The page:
Breaking the stigma of dementia
World Alzheimer's Day was commemorated on Monday, with deputy health minister Esther Muinjangue visiting the Alzheimer Dementia Centre in Swakopmund.
23 September 2020 | Health
Swakopmund's Alzheimer Dementia Namibia (ADN) Centre is the only one of its kind in the country. Here around two dozen people are cared for who suffer from a range of degenerative and non-degenerative diseases of the brain.
“We have to break the stigma surrounding these diseases in Namibia and raise awareness,” deputy health minister Esther Muinjangue said while visiting the centre.
Dementia is the generic term for around 100 diseases, of which Alzheimer's is the most common.
“These people suffer from memory loss or personality changes. However, they still deserve a happy life,” she said.
According to estimates by the ministry of health, there are around 8 000 people in Namibia who suffer from some form of dementia.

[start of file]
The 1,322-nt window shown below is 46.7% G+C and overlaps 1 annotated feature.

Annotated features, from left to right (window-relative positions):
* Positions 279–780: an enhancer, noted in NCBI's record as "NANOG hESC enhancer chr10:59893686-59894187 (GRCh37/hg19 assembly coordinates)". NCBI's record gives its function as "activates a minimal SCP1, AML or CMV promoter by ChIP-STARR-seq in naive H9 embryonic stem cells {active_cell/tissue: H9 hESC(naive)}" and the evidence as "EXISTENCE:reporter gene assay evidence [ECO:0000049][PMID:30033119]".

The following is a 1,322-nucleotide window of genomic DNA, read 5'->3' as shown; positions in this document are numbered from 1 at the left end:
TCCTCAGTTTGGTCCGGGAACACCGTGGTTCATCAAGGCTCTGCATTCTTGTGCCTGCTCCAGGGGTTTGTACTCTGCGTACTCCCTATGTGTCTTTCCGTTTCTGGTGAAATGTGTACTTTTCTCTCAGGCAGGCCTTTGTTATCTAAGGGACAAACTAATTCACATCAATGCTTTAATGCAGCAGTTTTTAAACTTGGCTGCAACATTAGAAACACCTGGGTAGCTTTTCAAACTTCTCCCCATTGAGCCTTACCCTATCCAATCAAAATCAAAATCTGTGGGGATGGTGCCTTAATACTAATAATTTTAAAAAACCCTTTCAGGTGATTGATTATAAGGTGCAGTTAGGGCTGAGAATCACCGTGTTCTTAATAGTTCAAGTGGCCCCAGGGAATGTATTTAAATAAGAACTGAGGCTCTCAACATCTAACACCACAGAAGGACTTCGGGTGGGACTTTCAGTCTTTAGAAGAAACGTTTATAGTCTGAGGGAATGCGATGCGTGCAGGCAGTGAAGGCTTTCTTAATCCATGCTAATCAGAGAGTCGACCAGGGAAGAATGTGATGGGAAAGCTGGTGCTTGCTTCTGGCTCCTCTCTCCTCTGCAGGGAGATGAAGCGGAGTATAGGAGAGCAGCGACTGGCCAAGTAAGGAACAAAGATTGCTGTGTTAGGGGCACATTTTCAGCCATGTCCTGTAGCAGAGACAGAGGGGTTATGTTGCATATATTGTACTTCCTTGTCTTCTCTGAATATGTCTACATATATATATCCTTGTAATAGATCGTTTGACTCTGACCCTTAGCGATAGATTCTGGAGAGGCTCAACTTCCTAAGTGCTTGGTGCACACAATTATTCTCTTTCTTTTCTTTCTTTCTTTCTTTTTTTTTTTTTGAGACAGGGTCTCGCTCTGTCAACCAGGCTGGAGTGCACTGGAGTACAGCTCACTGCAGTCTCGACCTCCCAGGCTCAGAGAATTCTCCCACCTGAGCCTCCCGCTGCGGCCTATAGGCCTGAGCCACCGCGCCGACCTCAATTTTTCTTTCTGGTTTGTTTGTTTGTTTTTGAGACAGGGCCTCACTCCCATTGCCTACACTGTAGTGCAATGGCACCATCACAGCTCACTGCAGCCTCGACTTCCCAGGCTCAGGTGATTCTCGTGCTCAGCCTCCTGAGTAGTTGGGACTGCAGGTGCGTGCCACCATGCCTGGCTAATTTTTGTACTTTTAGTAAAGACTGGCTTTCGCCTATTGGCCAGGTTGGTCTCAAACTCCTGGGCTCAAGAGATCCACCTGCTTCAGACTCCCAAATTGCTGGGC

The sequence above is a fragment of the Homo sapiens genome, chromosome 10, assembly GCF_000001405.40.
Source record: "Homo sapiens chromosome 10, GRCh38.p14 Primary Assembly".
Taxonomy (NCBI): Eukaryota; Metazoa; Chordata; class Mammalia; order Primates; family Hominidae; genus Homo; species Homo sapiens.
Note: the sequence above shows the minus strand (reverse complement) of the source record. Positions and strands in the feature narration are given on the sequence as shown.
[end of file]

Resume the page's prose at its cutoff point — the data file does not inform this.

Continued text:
Families and acquaintances are overwhelmed by the situation, especially in rural areas.
In many cases, people are chained to their homes or are cast out of their communities. Often, they are said to be cursed or possessed by spirits.
“We need to do more to ensure that our citizens can enjoy their retirement with dignity,” Muinjangue said, and expressed her sincere thanks to the ADN Centre and staff, promising closer cooperation.
“We had to drastically change our programme due to Covid-19,” said the managing director of ADN, Berrie Holzhausen. He thanked the government, especially President Hage Geingob, for the measures taken in the fight against the virus.
“All the people here are particularly at risk. If the virus spreads here, we fear the worst,” he said.
Living on site
For this reason, no visits were possible in the past six months, while the staff lived and worked on site.
“The risk is just too great. We had to take these tough measures to keep everyone safe.”
Holzhausen and his staff said there is still very little understanding of dementia in Namibia.
Various stories were read about seniors who had been chained or were accused of being witches in rural areas.
“More education is urgently needed. In many cases, dementia is associated with witchcraft in Namibia,” Holzhausen said.
“We need to work more closely with the ministries of education and health.”